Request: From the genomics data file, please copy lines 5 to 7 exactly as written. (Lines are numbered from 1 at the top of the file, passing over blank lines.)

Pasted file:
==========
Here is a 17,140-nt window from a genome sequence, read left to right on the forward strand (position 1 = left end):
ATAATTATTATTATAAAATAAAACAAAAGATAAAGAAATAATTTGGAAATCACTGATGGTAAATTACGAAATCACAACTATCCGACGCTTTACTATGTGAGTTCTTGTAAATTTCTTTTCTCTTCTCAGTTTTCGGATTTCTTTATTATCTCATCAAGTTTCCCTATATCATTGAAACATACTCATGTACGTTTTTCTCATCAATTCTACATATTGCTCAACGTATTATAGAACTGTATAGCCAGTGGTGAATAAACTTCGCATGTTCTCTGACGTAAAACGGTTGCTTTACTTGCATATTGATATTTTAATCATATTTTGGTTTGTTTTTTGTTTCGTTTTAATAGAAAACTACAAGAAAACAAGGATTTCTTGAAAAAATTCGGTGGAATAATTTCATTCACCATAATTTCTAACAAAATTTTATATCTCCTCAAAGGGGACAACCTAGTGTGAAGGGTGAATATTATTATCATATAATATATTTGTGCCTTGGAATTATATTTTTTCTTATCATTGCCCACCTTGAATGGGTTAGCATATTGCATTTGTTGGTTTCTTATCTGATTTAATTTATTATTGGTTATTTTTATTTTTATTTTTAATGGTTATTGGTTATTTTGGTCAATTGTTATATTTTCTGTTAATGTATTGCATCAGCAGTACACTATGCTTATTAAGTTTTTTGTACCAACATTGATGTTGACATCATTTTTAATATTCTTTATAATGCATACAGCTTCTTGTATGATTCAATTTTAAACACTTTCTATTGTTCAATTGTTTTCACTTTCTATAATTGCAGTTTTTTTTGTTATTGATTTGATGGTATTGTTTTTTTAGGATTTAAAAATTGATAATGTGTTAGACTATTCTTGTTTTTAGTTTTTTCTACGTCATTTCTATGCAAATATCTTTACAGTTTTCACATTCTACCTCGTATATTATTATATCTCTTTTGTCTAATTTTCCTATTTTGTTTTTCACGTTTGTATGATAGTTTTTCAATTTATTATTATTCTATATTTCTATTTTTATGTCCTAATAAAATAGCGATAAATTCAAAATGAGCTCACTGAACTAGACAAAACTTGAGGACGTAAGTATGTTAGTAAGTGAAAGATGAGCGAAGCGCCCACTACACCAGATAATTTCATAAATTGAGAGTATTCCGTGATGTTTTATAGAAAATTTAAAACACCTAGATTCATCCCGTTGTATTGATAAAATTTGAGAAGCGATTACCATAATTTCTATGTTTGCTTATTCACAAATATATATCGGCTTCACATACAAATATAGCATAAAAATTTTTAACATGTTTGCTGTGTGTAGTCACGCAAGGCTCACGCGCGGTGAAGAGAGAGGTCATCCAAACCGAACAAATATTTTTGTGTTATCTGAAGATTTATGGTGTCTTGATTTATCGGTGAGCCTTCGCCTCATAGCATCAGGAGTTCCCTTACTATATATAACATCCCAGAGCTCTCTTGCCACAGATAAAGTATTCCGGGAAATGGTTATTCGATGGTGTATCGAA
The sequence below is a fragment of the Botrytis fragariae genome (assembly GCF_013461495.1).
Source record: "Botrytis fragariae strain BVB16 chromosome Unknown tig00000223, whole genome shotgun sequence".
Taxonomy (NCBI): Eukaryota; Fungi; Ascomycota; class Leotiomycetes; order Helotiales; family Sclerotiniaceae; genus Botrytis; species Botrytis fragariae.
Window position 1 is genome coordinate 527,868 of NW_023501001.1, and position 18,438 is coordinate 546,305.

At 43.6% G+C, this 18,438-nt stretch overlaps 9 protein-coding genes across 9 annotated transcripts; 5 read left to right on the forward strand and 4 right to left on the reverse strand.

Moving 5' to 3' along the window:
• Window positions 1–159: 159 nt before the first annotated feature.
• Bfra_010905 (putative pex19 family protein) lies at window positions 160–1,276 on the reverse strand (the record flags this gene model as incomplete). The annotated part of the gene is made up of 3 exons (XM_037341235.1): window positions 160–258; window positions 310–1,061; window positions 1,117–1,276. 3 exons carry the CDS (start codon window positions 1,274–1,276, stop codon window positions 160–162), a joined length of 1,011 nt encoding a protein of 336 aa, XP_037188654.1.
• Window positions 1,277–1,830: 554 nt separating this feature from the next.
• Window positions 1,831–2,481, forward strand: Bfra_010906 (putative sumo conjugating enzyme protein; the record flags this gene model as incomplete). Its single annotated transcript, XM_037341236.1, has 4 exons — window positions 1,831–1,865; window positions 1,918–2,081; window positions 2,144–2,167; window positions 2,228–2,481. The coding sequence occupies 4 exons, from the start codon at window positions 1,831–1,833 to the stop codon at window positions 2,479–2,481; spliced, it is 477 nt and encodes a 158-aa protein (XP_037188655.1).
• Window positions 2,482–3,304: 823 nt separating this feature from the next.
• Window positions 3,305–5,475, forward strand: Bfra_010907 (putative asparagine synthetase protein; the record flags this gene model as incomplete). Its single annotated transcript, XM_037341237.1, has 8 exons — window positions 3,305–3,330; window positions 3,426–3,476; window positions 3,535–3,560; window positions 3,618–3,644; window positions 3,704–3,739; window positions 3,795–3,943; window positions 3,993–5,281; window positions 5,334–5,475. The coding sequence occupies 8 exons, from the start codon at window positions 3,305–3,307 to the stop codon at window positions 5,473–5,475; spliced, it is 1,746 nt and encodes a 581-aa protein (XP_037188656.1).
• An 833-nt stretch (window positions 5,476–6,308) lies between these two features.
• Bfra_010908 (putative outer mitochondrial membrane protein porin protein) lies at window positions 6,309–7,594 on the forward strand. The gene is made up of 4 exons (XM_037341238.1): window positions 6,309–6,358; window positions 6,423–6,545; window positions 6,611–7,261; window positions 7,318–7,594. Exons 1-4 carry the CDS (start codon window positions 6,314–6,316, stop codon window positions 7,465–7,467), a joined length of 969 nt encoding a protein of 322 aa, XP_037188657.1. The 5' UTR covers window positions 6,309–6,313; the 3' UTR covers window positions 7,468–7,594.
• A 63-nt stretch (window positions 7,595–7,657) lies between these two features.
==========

Taxonomy (NCBI): Eukaryota; Fungi; Ascomycota; class Leotiomycetes; order Helotiales; family Sclerotiniaceae; genus Botrytis; species Botrytis fragariae.
Window position 1 is genome coordinate 527,868 of NW_023501001.1, and position 18,438 is coordinate 546,305.

At 43.6% G+C, this 18,438-nt stretch overlaps 9 protein-coding genes across 9 annotated transcripts; 5 read left to right on the forward strand and 4 right to left on the reverse strand.